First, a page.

ECB President Draghi in his first major speech since last week’s brutal sell off has reiterated that the European monetary authority stands “ready to do its part”, if further stimulus is required they will act. It’s very likely that, based on this pronouncement, there will be something done at next month’s meeting. Not surprisingly the euro fell significantly (1.1%) in the wake of his speech. You’ll note that, like the Bank of Japan, the ECB has already moved to negative interest rates, with the key rate at -0.3%. Personally, I find it hard to believe that investors are going to be rushing to deposit funds in Euro savings accounts when it’s only going to cost them money for their troubles, but maybe that’s just me! Yes, it’s clear that investors were disappointed with recent Eurozone stimulus efforts and this caused EUR/USD to bounce in December, but that’s a far cry from euro accounts becoming an attractive place to hold your savings, to me that was more of a trading move. Those who had shorted the euro were closing out their positions, disappointed at the ECB’s less than aggressive meeting.
In Japan, we are seeing the limitations of monetary policy, or at least the latest round of stimulus (the move into negative rates), is yet to have an impact on the economy. Latest data shows that the economy contracted by more than forecast to -1.4%. Domestic demand remains weak with wage growth failing to rise fast enough to encourage more consumption. Abenomics is not working as it should, but why would it? Weak wage growth is a global paradigm, the sooner we all recognise this the better the solutions we’ll come up with. Are these not the same concerns the Federal Reserve and Bank of England have repeatedly highlighted over the last year, despite solid increases in employment? It is very clear that this is not a country specific issue.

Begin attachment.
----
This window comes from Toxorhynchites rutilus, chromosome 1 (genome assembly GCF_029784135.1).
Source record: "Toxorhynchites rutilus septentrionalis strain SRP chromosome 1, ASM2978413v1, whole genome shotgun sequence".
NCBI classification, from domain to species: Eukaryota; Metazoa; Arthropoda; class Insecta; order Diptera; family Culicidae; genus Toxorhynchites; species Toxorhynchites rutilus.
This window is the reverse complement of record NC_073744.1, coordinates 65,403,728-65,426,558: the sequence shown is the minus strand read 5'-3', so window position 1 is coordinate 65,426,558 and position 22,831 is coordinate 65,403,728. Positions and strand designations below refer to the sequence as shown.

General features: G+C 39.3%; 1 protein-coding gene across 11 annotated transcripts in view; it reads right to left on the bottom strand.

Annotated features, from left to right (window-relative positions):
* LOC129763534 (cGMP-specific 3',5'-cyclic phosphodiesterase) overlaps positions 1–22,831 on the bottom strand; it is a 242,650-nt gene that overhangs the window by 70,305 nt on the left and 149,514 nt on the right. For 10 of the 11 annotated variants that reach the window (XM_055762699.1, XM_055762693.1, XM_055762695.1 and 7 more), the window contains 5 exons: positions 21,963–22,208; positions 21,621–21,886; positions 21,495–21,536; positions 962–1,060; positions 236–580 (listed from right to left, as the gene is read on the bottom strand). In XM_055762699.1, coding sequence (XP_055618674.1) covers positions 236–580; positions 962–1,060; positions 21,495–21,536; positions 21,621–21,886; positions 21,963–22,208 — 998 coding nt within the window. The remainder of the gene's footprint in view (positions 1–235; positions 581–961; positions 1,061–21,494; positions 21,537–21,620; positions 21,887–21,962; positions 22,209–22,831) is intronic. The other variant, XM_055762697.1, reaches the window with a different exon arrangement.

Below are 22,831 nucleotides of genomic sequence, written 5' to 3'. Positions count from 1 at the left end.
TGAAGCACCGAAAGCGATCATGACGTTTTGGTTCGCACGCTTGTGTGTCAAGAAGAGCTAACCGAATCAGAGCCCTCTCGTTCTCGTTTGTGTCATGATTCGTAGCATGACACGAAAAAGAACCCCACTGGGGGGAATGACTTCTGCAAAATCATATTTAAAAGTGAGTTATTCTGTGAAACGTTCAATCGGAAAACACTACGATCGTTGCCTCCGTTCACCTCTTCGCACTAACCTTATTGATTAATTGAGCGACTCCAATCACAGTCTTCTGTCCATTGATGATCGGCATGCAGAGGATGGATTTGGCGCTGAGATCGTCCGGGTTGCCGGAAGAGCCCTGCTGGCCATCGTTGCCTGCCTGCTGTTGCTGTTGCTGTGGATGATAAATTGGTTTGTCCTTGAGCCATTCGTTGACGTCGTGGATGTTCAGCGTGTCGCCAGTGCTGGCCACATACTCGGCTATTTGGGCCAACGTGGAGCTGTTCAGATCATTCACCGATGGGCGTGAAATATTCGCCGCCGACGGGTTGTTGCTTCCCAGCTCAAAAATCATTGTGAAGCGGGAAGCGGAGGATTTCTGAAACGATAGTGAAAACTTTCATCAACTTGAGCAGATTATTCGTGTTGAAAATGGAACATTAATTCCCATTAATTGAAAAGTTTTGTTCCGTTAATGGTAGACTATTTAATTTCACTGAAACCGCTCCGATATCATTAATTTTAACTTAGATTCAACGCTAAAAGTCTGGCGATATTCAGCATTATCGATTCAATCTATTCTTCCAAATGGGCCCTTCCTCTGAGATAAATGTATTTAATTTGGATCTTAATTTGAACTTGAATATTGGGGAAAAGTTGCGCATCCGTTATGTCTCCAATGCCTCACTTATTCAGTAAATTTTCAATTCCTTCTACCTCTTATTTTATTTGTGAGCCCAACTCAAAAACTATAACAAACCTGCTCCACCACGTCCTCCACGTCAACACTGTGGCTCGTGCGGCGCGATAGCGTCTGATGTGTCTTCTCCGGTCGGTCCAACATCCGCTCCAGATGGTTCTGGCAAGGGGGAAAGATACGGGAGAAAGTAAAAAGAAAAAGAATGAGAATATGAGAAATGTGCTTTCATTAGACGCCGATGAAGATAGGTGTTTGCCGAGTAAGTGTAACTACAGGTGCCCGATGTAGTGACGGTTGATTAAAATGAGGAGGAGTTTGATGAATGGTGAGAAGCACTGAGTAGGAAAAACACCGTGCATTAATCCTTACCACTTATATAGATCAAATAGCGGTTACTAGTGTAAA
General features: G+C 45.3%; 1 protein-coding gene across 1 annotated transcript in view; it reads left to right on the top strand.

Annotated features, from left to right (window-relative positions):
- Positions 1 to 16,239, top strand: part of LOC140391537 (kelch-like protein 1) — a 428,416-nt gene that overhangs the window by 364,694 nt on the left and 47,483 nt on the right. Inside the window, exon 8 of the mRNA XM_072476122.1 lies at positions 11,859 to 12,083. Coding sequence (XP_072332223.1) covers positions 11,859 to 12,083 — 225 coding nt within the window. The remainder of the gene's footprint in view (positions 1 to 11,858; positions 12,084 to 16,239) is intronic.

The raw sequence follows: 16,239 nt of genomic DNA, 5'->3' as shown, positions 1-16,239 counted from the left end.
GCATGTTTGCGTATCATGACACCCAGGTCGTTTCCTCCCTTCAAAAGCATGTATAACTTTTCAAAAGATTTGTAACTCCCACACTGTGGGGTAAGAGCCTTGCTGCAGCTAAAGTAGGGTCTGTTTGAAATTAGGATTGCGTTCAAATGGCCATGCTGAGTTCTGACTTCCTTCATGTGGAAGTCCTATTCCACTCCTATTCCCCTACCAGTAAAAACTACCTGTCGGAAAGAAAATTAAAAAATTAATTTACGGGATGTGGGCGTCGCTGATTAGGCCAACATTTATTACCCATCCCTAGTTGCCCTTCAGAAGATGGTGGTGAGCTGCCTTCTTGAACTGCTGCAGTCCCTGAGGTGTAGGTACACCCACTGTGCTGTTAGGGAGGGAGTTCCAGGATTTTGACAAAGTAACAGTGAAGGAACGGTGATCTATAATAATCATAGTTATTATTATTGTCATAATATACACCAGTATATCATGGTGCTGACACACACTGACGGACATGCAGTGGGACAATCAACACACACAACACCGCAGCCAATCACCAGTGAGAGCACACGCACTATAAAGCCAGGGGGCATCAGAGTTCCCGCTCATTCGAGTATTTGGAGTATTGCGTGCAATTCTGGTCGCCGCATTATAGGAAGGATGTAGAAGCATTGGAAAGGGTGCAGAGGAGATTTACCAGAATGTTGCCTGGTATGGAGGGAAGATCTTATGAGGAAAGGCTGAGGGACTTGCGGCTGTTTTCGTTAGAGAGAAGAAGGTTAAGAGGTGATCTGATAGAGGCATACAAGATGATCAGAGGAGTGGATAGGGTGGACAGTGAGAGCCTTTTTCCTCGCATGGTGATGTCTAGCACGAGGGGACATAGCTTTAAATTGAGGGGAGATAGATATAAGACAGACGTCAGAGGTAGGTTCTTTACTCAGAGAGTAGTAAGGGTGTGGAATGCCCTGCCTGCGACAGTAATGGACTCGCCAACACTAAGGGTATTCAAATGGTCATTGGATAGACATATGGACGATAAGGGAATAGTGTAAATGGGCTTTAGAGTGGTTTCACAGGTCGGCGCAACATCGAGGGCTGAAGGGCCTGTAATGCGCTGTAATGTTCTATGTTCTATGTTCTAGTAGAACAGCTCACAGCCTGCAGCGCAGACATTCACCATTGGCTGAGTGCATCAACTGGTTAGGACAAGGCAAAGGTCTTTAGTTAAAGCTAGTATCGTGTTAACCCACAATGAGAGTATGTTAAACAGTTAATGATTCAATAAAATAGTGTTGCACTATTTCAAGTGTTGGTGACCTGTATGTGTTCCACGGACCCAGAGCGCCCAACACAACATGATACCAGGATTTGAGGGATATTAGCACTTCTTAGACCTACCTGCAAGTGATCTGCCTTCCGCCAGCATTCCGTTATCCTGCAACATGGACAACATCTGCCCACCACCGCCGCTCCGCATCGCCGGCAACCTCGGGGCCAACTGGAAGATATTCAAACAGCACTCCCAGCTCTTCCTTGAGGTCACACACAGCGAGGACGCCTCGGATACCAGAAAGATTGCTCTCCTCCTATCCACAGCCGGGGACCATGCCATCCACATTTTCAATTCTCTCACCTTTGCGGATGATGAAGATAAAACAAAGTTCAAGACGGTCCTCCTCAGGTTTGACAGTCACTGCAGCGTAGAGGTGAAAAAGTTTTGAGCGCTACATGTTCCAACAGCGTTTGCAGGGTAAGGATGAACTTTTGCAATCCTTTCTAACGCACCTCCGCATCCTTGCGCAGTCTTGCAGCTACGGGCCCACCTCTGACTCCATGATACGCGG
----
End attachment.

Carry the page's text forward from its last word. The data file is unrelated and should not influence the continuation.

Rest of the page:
The unfolding disaster afflicting the Nigerian currency sees a further acceleration in the fall of the naira. Worse still, there are rumours that “China Export & Credit Insurance Corporation also known as Sinosure a provider of export credit insurance for the export of high-value added goods in China has blacklisted Nigeria on account of the difficult foreign exchange environment in the country”. This is not good news. Nigeria is heavily dependent on importing products and China in recent years has become a key supplier. I don’t know if this will have an impact on the current thinking within FX policy circles in Nigeria, but surely they’ll have to take note? Perhaps they’ll be happy, as it might stem the bleeding, but if the desires of consumers aren’t met it could also lead to instability. This is clearly something to monitor.
The energy markets are awaiting news of a meeting between top officials from some of the world’s top oil producers which has spurred speculation that a deal to tackle the supply glut could stabilise prices. Prices have recovered strongly over the last week and they’re 2% higher already this morning. Whether oil producing countries will have the discipline to maintain any agreements is open to conjecture, I, myself, am a sceptic! Too many of them are in dire economic straits at the moment.
For now the general tone of markets this week has been one of recovery. As you’ll recall, last week, I expressed the opinion that the rout might just be exhausting itself. I’m not ready to pat myself on the back, but for sure I haven’t embarrassed myself yet either. We’ll continue to keep you updated on how general risk sentiment is playing out within the currency markets.
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